File next to: The Breeders, Sonic Youth
The Pixies were one of those bands that nobody really expected to reunite. The acrimony among its members is thought to rival that of the discord between John Fogerty and his old Creedence Clearwater Revival rhythm section. So it was a surprise when — long after unceremoniously disbanding in the early '90s — the band re-reunited in 2003. But no new music was forthcoming until 2014, and there were widespread reports that the band was phoning it in onstage. None of that back story prepares the listener for 2016's Head Carrier, a cohesive album that revives the Pixies spirit of old while showing Black Francis and company sounding positively thrilled to be making music. The disc is full of short, snappy, melodic tunes with solid vocal harmonies. But an underlying sense of menace remains: When Black howls "Baal's Back," you'll take him at his word. — BK
Remember Us to Life
File next to: Fiona Apple, Ingrid Michaelson, Amanda Palmer
After her fans had swooned over five previous piano-driven albums that suggested a more whimsical Tori Amos, Russian-born Regina Spektor appeared to be treading water with 2012's What We Saw From the Cheap Seats. But now, after taking some time off to raise a family, Spektor is back with Remember Us to Life, a work that finally meets and exceeds 2009's Far. From the abrupt vocals that launch opening track "Bleeding Heart," she hurtles along with non-stop storytelling and gut-wrenching confessions. On the "bonus edition," which adds three songs and brings the running time up to an hour, "End of Thought" and "The One Who Stayed and the One Who Left" are powerful enough to make us gasp, if not drive us to overt tears. She may be a mid-30s NYC mom now, but Spektor's magic is more powerful than ever. — LW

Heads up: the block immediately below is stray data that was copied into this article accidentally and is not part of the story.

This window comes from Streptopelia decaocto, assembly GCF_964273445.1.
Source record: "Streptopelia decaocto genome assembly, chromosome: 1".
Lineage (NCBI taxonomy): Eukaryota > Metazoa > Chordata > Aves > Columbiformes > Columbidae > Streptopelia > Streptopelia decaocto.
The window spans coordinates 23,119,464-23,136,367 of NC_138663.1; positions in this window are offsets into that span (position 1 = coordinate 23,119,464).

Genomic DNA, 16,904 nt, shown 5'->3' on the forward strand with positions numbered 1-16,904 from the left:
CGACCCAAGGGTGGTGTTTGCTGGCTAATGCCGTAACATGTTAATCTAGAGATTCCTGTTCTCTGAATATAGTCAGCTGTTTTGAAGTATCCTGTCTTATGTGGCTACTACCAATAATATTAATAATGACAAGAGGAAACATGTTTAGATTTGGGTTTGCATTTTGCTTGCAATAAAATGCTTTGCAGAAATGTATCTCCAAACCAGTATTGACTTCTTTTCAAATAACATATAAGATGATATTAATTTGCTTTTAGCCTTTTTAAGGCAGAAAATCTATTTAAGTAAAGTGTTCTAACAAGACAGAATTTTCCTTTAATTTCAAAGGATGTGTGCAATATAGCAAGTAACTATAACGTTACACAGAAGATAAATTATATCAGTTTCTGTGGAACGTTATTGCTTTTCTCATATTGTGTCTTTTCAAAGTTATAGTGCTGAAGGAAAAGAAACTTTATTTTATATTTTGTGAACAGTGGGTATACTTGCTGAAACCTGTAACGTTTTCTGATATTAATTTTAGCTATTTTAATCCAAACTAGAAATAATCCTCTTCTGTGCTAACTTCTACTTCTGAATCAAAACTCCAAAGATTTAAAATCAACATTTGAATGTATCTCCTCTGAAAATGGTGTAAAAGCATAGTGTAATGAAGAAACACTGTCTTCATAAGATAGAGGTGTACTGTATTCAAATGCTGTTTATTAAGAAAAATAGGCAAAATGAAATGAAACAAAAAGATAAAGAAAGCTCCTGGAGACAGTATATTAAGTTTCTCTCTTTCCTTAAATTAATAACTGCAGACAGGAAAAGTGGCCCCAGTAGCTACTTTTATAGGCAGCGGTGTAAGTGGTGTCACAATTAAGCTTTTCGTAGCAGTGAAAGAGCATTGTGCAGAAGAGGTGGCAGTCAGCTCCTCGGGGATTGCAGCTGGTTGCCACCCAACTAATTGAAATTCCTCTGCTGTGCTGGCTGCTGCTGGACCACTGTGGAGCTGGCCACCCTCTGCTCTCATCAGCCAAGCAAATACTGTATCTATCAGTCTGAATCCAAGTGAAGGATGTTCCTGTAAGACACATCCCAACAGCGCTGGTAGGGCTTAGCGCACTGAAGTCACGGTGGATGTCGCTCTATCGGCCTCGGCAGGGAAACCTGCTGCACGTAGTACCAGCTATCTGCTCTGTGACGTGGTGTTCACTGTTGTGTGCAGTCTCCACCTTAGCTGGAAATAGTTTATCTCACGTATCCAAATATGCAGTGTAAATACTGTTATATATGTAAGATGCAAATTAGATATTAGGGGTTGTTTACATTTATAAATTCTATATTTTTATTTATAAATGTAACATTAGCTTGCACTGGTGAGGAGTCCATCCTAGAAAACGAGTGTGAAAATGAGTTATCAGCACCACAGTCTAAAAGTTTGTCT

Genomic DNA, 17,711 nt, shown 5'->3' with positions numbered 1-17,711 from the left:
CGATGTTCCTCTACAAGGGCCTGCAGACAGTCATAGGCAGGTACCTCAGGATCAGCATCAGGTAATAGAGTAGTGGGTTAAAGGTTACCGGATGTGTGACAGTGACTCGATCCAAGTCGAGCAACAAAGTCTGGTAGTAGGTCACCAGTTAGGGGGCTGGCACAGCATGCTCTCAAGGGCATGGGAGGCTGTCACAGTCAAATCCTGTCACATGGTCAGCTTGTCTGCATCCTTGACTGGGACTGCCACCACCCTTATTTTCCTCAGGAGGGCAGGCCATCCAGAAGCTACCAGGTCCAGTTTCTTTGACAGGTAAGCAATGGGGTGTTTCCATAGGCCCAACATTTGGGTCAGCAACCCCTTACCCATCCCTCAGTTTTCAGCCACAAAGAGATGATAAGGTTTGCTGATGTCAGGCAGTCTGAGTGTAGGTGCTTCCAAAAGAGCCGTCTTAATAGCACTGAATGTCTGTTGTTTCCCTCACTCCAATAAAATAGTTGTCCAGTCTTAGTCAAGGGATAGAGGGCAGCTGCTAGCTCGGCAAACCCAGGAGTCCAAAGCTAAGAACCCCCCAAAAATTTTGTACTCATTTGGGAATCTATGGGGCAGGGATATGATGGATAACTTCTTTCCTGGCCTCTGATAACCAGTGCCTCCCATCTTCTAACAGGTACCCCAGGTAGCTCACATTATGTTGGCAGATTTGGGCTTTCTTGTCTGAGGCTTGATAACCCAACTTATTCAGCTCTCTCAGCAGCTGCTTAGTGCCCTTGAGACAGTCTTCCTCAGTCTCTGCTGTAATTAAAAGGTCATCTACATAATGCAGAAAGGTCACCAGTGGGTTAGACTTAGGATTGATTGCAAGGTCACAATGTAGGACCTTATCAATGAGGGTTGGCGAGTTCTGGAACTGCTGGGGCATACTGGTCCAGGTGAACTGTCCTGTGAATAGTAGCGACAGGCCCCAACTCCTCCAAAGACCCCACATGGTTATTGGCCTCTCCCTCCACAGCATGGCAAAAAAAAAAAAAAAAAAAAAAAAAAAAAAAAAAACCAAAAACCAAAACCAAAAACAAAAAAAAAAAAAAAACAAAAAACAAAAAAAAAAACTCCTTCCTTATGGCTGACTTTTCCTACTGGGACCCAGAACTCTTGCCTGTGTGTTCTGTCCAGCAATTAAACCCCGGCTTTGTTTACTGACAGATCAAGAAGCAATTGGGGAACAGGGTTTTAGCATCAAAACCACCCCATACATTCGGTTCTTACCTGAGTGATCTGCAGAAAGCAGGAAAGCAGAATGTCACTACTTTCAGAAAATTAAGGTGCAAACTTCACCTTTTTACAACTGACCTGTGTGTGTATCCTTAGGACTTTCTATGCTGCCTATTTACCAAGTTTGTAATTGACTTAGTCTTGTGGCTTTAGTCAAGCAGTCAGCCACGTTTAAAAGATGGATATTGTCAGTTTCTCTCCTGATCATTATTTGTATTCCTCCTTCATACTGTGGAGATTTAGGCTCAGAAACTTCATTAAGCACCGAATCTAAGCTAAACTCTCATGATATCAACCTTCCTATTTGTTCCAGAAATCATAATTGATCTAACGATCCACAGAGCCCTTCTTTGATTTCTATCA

File next to: Dum Dum Girls, Luscious Jackson, Le Tigre
Since their founding in LA 10 years ago, Warpaint have combined the sound of four guitar goddesses emulating Siouxsie & The Banshees with dreamy vocals reminiscent of classic trip-hop. But here, they've taken a distinct turn toward minimalist vocals and whispered rhythms. Fans who want reverb guitars front and center may grumble about sellouts, but this album offers 11 strong tracks perfect for the type of mesmerizing dance floor New Order once inhabited. The lyrics may not be dazzlingly literate, but the strength of tracks like "Whiteout" and "New Song" pull the listener in to a trance-laden wonderland. Factor in the title track, with its hushed repetition of the words "It's okay" (is it really?), and this may well be the band's finest album yet. Even if it doesn't fully capture you in waking hours, it is sure to invade your dreams. — LW
This is awesome! Excited about the new music and adventures for his year!
Thanks so much!!!
Hah! Similarly, one, if famous, should not die in December, as all those who passed…